Marijuana Legalizing States versus Non-marijuana Legalizing States

Thursday, August 30th, 2018

Much ado has been made over the legality of cannabis over the last few decades. It’s funny, when you think about it; cannabis is one of the first crops ever produced. It’s been around since the pre-Neolithic period, and Herodotus recorded those cool-cat Scythians using cannabis for its medicinal and psychoactive purposes in about 400 BC

In America, from 1631 to the early 1880s, hemp was even used as currency for trading goods and services. The prohibition of marijuana is relatively recent, with roots in the 1900s, after the Mexican Revolution drove more people from Mexico, trying to escape those tumultuous times, into the United States.

Public opinion of marijuana has evolved and gone through cycles since then. Interest in marijuana as a medicinal drug was rekindled in the 1980s to the 1990s, with movements like the Compassionate Use Act coming into play. The first waves of decriminalization of the drug come as early as 1973 to 1978 in states like Oregon, Alaska, Maine, Colorado, Nebraska, New York, and California. And then, in 2012, cannabis became fully legal for recreational and medical use in Washington and Colorado.

These days, the recreational use of marijuana is legal in nine states and decriminalized in thirteen (though it’s still illegal on a federal level). Now, you may ask, what is the difference between legalization and decriminalization?

Some people are more for decriminalization than they are for legalization, and in this article, you will have an idea why that is, and what the differences between the two are.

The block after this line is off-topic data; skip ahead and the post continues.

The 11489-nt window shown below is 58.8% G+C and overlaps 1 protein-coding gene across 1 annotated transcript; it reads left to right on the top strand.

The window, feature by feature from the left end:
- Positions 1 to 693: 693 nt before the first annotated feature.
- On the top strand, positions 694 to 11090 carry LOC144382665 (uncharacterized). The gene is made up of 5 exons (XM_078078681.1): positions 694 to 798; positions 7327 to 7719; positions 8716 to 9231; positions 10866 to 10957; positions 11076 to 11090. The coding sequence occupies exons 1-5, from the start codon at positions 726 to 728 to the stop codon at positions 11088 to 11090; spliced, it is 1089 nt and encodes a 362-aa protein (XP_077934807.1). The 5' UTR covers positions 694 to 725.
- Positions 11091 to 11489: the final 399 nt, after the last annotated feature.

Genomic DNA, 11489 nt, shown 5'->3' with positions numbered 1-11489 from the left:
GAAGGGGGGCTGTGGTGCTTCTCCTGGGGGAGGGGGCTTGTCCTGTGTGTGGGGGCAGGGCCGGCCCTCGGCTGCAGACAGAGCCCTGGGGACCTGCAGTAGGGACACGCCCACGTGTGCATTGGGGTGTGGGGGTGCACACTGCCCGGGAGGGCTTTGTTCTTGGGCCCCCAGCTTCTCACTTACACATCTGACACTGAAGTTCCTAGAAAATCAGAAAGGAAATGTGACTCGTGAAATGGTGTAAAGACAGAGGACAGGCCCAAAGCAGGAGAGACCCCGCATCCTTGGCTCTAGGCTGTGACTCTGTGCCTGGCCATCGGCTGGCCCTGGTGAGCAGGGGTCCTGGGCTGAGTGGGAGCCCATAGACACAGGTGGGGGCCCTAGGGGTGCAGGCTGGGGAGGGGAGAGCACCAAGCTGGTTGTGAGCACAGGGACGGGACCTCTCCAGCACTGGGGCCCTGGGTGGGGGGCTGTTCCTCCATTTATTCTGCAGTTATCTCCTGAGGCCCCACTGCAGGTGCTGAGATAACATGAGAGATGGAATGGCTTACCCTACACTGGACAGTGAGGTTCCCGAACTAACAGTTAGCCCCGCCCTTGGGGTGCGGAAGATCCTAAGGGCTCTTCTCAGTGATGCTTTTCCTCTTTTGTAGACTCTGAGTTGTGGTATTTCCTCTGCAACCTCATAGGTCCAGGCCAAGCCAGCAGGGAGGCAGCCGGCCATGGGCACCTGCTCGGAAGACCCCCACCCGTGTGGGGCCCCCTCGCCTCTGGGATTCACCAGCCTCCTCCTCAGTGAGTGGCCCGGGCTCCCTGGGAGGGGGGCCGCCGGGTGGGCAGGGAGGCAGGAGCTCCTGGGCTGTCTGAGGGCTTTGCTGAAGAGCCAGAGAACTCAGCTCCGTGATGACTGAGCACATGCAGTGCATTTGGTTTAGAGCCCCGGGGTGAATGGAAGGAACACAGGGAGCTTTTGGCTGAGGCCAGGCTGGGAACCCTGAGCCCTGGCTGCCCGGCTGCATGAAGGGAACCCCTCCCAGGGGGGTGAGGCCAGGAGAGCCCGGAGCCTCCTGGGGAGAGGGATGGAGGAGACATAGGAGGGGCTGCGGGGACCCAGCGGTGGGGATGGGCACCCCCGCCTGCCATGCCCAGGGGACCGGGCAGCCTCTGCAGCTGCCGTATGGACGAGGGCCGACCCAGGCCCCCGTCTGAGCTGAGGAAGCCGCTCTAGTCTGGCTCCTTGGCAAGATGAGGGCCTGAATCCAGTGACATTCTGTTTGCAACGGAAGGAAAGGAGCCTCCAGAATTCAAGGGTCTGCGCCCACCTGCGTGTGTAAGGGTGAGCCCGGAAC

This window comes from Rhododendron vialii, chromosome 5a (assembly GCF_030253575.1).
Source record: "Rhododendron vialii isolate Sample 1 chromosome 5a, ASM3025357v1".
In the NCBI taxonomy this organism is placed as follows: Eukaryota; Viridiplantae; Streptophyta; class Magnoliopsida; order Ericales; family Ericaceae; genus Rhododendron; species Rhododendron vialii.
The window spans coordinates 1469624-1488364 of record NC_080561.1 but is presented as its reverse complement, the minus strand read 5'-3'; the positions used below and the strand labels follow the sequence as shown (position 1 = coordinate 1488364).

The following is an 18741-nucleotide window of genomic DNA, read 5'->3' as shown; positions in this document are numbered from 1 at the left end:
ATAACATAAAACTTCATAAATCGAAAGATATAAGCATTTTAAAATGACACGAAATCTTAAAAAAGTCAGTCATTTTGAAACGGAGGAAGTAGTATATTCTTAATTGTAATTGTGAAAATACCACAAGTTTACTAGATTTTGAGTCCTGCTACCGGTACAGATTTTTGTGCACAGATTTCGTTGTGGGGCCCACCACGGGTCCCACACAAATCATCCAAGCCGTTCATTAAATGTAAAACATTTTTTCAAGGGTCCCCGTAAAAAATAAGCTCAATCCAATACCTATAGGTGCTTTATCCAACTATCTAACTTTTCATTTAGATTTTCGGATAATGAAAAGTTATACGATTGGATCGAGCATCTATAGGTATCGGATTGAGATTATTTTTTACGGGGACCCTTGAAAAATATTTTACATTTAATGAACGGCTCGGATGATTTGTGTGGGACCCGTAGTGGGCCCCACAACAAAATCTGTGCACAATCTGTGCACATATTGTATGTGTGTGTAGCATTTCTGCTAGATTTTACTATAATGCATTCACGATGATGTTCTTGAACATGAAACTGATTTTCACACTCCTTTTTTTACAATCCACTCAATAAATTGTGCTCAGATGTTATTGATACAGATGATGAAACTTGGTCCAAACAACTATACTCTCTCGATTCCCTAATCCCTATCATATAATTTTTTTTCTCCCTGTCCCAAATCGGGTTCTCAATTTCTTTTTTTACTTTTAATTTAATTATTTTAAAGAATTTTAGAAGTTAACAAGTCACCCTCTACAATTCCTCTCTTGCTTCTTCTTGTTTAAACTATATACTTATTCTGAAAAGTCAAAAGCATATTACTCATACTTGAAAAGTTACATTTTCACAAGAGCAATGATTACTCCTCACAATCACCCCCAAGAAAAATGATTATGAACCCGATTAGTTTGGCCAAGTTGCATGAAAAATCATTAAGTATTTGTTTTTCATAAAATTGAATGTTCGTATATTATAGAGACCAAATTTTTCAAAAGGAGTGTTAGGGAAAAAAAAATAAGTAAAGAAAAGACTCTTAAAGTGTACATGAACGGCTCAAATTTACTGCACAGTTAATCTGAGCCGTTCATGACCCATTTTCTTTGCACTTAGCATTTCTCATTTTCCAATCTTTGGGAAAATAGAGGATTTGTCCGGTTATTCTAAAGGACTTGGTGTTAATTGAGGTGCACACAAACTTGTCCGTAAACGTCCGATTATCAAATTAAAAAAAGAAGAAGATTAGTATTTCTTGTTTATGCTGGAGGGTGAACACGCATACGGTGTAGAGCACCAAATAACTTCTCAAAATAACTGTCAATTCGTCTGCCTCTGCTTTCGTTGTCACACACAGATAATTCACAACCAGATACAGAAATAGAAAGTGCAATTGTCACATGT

Legalization is pretty simple. It’s the total abolishment of laws against marijuana, recreational or otherwise. Legalization means that the government can now regulate and tax marijuana use and production.

Another argument for legalization is that it’s actually really good for the economy. It opens up whole new avenues for business people and creates thousands of jobs for people all across the economic board.

Another argument for the legalization of cannabis is that it takes the production and distribution out of the hands of organized criminals. The cartels take 60 percent of their profits from marijuana, and those guys kill thousands of people every year.

For these reasons and others besides, cannabis is now legal in Alaska (and a single household is two adults over twenty-one is allowed twelve plants; businesses with commercial licenses are given no limit), California, Colorado, Maine, Massachusetts, Nevada, Oregon, Washington, and Washington, DC.

A lot more states have legalized the use of medical marijuana but have only decriminalized recreational use. States that have decriminalized the recreational use of marijuana include Illinois, Minnesota, Connecticut, Delaware, Maryland, etc. Most people see decriminalization of recreational marijuana as ultimately a step toward legalization, though many argue decriminalization instead of legalization full stop.

People who argue decriminalization generally see decriminalization as harm reduction. In this way, police are freed up to pursue more serious infractions and cases. At the same time, people aren’t given conflicting messages about drug use (in this case, marijuana), like the messages surrounding tobacco and alcohol (both of which are legal, even though there are many campaigns warning against the harmful effects of tobacco and overconsumption of alcohol).

The debate between decriminalization and legalization is complicated and multifaceted, though it seems that the general consensus that decriminalization is a step in the right direction.

While it’s widely accepted that marijuana has many therapeutic benefits, places like Idaho, Kansas, Nebraska (though recreational use has been decriminalized here), and South Dakota still haven’t legalized the use of medical marijuana. In such where cannabis is illegal, full stop, many people lose their jobs over even medical marijuana use. While detox kits and products like dehydrated urine are available on the market for these people to pass workplace drug testing, these drug tests are not exactly a positive message to people suffering from invisible illnesses like fibromyalgia and chronic fatigue, many of whom greatly benefit from medical marijuana.

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